You can get the full PDF here.

He followed it up with one more piece dated September 14, 2016. It was a long one, by his usual standards. It is titled, ‘Negative rates nail savers’. He is not done with Prof. Stan Fischer. He repeats that Q&A of Prof. Stan Fischer with Tom Keene again.

You will read in the second letter my reaction to some truly outrageous comments by Federal Reserve Vice Chair Stanley Fischer, who shared a moment of perfect candor with Bloomberg’s Tom Keene, not realizing that some of us out here in the real world might take offense. Keene asked him about the impact of negative interest rates on savers (emphasis mine).

DR. FISCHER: Well, clearly there are different responses to negative rates. If you’re a saver, they’re very difficult to deal with and to accept, although typically they go along with quite decent equity prices. But we consider all that, and we have to make trade-offs in economics all the time, and the idea is, the lower the interest rate the better it is for investors.

That’s about as clear as it gets. The Fed has no interest in helping savers earn a decent return on their bank deposits or money market funds. Dr. Fischer thinks “decent equity prices” are wonderful and lower interest rates are good for investors. They are willing to trade off your returns on fixed-income for a rising stock market….

…By lowering rates to the zero bound, the Fed has stacked the deck in favor of a relatively small number of people who own the vast majority of financial assets. In so doing, it has created the conditions for moribund economic growth, persistent unemployment and underemployment of working-class citizens, and impoverishment of savers.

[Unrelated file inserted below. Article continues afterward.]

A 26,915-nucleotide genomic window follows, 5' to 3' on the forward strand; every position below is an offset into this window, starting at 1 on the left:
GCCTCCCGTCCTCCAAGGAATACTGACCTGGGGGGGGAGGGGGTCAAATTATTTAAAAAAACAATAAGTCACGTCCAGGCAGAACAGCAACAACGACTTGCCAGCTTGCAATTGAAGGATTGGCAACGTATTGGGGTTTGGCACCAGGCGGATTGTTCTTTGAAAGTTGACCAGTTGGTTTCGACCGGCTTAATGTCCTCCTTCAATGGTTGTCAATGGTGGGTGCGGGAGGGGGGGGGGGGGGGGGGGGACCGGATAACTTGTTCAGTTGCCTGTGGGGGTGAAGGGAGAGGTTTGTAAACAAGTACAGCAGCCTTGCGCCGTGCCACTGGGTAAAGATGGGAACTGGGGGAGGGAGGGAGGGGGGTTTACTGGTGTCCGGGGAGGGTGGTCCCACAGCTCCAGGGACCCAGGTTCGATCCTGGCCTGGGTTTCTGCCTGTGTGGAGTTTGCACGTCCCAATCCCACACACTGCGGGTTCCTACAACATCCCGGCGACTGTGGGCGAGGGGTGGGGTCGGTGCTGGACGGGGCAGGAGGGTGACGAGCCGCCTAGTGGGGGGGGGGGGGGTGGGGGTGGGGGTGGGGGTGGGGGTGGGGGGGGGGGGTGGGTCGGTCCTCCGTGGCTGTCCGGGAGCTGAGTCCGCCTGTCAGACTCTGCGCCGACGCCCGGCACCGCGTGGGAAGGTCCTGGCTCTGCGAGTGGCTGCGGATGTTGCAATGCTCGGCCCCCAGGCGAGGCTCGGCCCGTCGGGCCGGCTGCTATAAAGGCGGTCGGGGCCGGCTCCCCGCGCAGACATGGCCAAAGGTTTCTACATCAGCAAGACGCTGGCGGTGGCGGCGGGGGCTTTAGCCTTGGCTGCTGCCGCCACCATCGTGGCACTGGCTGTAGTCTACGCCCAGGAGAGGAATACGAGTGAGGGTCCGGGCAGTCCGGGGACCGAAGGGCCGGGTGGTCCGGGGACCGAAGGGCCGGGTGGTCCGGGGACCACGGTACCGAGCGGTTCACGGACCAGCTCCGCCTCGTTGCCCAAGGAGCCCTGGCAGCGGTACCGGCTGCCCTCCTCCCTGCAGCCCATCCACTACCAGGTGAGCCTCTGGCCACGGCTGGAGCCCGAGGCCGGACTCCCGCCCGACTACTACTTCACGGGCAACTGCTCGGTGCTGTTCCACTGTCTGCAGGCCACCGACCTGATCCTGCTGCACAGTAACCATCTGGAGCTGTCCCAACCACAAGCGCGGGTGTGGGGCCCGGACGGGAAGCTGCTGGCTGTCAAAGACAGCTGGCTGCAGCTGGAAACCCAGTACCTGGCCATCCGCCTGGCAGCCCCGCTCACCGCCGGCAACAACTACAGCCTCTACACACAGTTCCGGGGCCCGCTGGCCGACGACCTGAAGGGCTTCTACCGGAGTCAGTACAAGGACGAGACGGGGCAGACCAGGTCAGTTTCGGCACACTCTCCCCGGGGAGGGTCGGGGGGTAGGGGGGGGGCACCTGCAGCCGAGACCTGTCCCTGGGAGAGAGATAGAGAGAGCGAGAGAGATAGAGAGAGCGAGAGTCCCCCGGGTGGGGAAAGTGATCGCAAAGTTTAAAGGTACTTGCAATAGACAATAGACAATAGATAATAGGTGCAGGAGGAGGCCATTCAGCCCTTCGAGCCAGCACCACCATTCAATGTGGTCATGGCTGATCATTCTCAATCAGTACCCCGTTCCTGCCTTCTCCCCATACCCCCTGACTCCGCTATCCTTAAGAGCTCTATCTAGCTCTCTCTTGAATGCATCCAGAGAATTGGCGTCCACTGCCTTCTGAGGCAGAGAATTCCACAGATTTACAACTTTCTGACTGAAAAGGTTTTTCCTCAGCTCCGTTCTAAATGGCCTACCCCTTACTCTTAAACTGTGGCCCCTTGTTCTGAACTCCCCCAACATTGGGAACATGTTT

You can get the full PDF here.

He concludes on this note:

yes, the economy is rigged. But it is rigged by an economic priesthood that is in the seat of power at central banks around the world, and particularly at the Fed. Wall Street (and, admittedly, small-scale stock market investors) are simply the beneficiaries of the policy. Of course the big boys on the Street do hire former Fed economists and governors as consultants, so the entire setup is incestuous.

I had originally labelled the post, ‘Stan Fischer’ let ’em eat cake moment’. Little did I realise then that Bill Gross had used the same analogy in his October missive. You can find it here. Note that this is for October. Next month, it would become part of the archives. You have to look for this newsletter in the Archives.

He does not think ‘it’ would end well either:

At PIMCO Christmas parties past, I used to praise my fellow employees for their part in the ongoing process of capital allocation. Yes, we were prosperous, I admitted, but we were helping the global economy and over 8 billion people to prosper as well — eliminating the deadwood, fostering new growth, and anticipating future headwinds. That can no longer be true — at PIMCO, Janus, or any other financial institution. Central bankers have fostered a casino like atmosphere where savers/investors are presented with a Hobson’s Choice, or perhaps a more damaging Sophie’s Choice of participating (or not) in markets previously beyond prior imagination. Investors/savers are now scrappin’ like mongrel dogs for tidbits of return at the zero bound. This cannot end well.